LETTERS FROM READERS, October 1967
LETTERS FROM READERS
N.B.—()pinions expressed Lire those of our Correspondents and Atom SPORT I nc a’11 4/e i/ elf with them ho
THE VOLVO 144S ROAD-TEST REPORT
MOTOR SPORT likes to be provocative—and friendly controversy between enthusiasts is always to be welcomed. As P.R.O. to Volvo Concessionaires Ltd. (and as a Volvo owner), I disagree entirely with the editorial view that the Rover 2COOTC is ” superior on so many counts to the Volvo 144S,” However, neither my clients nor myself will be drawn into making comparisons between the two cars—we do not ” knock ” competitors’ products, and I am sure that our counterparts in Solihull would take a similar line. But by all means let’s be hearing from some individual private Owners, and in particular from any who have had more than just a day or two’s experience of both cars. Their views should be interesting! Might I, however, deal with one or two ” points arising “?
Firstly, the Volvo’s glove box—” Rover-like, although it isn’t crashproof.” The box is not supposed to be crashproof: it is made of resilient material and designed with the front passenger’s safety in mind. Secondly, your reference to “wide screen-pillars” on the Volvo 144S. You must be joking! Take another look at your own photograph of the Rover and the Volvo side by Side. [The angle affects this issue, as well as width.—E.]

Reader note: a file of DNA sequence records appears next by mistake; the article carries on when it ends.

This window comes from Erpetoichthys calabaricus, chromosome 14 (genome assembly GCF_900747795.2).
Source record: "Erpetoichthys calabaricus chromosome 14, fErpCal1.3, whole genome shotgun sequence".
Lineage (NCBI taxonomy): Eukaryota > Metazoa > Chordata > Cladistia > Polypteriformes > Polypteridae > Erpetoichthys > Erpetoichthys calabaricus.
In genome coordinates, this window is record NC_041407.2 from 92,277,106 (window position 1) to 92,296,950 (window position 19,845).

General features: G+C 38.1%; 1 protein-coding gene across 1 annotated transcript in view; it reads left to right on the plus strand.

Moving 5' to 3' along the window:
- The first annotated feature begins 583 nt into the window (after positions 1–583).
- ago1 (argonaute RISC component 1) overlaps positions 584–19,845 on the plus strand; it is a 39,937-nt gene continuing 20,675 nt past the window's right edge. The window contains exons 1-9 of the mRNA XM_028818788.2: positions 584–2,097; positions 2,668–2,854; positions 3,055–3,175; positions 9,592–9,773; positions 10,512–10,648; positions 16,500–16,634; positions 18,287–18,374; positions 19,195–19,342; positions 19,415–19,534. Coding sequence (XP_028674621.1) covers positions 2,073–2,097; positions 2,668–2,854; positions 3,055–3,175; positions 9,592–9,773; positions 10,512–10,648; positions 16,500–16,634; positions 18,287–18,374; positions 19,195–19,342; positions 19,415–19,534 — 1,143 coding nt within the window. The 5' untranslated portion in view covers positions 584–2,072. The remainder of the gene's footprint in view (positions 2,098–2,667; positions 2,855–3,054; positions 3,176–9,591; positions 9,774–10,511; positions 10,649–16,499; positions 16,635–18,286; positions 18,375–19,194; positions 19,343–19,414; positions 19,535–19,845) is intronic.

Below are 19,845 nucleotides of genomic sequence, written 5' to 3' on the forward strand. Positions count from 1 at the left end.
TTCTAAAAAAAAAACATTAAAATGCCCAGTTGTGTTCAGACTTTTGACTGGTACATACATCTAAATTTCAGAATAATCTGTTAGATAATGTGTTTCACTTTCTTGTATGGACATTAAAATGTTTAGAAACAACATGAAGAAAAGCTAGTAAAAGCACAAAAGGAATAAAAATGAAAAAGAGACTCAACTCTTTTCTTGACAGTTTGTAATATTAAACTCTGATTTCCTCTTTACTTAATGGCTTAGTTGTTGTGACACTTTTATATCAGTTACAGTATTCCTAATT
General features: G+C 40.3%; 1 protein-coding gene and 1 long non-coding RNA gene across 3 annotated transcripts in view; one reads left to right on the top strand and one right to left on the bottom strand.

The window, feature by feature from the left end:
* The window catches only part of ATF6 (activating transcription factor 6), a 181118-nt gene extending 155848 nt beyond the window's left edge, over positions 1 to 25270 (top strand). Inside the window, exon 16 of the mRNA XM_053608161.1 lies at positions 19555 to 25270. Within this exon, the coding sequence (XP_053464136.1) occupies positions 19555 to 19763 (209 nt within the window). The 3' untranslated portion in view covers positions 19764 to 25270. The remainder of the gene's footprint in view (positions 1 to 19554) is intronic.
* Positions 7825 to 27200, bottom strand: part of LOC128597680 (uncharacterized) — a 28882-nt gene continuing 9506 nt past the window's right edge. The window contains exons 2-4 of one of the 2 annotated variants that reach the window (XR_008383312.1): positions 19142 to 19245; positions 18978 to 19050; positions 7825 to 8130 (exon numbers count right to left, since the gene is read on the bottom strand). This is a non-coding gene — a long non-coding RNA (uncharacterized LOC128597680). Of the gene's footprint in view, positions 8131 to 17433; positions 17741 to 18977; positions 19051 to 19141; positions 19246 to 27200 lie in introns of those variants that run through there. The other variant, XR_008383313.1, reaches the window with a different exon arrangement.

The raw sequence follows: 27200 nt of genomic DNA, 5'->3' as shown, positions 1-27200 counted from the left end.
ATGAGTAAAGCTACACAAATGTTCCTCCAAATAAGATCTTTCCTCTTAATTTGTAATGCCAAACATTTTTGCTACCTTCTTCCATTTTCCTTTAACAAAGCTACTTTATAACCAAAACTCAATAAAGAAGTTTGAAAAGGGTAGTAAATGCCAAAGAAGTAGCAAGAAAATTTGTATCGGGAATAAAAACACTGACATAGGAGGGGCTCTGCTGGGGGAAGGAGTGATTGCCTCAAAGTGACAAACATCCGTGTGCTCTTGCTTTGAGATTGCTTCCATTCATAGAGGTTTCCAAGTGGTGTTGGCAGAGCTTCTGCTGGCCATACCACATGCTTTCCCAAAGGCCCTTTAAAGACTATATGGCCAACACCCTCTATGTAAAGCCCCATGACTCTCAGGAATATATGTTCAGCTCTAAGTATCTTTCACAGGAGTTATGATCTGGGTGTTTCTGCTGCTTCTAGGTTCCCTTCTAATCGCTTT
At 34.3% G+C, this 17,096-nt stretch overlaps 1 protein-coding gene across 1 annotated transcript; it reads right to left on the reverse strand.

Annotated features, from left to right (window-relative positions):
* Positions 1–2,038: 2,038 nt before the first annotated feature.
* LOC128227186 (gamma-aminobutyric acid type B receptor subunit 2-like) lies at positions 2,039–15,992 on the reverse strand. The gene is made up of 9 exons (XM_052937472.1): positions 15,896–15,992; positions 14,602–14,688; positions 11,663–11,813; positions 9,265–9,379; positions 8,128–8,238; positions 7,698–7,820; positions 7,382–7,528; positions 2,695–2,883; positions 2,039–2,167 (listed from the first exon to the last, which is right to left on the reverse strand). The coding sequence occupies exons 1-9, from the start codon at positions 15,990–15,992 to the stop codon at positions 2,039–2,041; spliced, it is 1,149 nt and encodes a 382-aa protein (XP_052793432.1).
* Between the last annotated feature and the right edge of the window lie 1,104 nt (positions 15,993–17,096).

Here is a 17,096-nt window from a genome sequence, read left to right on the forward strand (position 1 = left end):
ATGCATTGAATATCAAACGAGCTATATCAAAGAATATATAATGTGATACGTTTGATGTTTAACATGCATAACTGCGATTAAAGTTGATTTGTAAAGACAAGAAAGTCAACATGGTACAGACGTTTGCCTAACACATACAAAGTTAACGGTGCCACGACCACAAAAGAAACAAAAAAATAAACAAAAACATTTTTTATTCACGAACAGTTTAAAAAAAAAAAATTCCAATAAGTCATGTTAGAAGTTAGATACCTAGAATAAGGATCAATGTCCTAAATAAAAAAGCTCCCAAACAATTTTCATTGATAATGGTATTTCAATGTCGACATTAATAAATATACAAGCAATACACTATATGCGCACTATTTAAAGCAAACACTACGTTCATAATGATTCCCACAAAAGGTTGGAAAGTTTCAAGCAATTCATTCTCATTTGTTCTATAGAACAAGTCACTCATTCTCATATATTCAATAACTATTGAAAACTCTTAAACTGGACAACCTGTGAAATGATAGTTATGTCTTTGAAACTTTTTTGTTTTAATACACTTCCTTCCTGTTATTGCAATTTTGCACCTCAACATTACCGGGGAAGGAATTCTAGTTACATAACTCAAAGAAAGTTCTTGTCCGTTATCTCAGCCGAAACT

Thirdly, use of the term “Servo disc/drum brakes” is misleading. The Volvo has Servo-discs all round, the system being in two parts, each serving both front wheels and opposing rear wheels, so that if one half of the system fails, the other continues to give full braking on both front and one rear wheel. The rear drums, forming what is virtually a third system, are operated by the hand-brake only.
Fourthly, I was surprised to note that there was virtually no reference to the Volvo’s many safety features, one of which, incidentally, explains the need for lifting luggage over the back of the boot. The Volvo 144S is built with front and rear ends which are designed to crumple progressively in the event of a crash and thus absorb the worst effects of any impact before these can reach the specially strengthened driver/passenger compartment. In order to achieve this, and to ensure rigidity, it is necessary to have a boot of box-like construction, hence the slightly higher tear valence panel. Finally—and I am now taking up reader Rennie’s comment about the ash tray—whether or not Mercedes or anyone else ever had an ash tray of similar type to the Volvo’s it quite immaterial. We consider the Volvo ash tray first class (and I do use one), but if anyone knows of a better design, Volvo will be pleased to have the details. 11 would not have been in the least bothered had there been no ash trays in Volvo or Rover!—ED.] London, S.W.I. GEOFFREY COCKLE,
Bullock & Turner Ltd.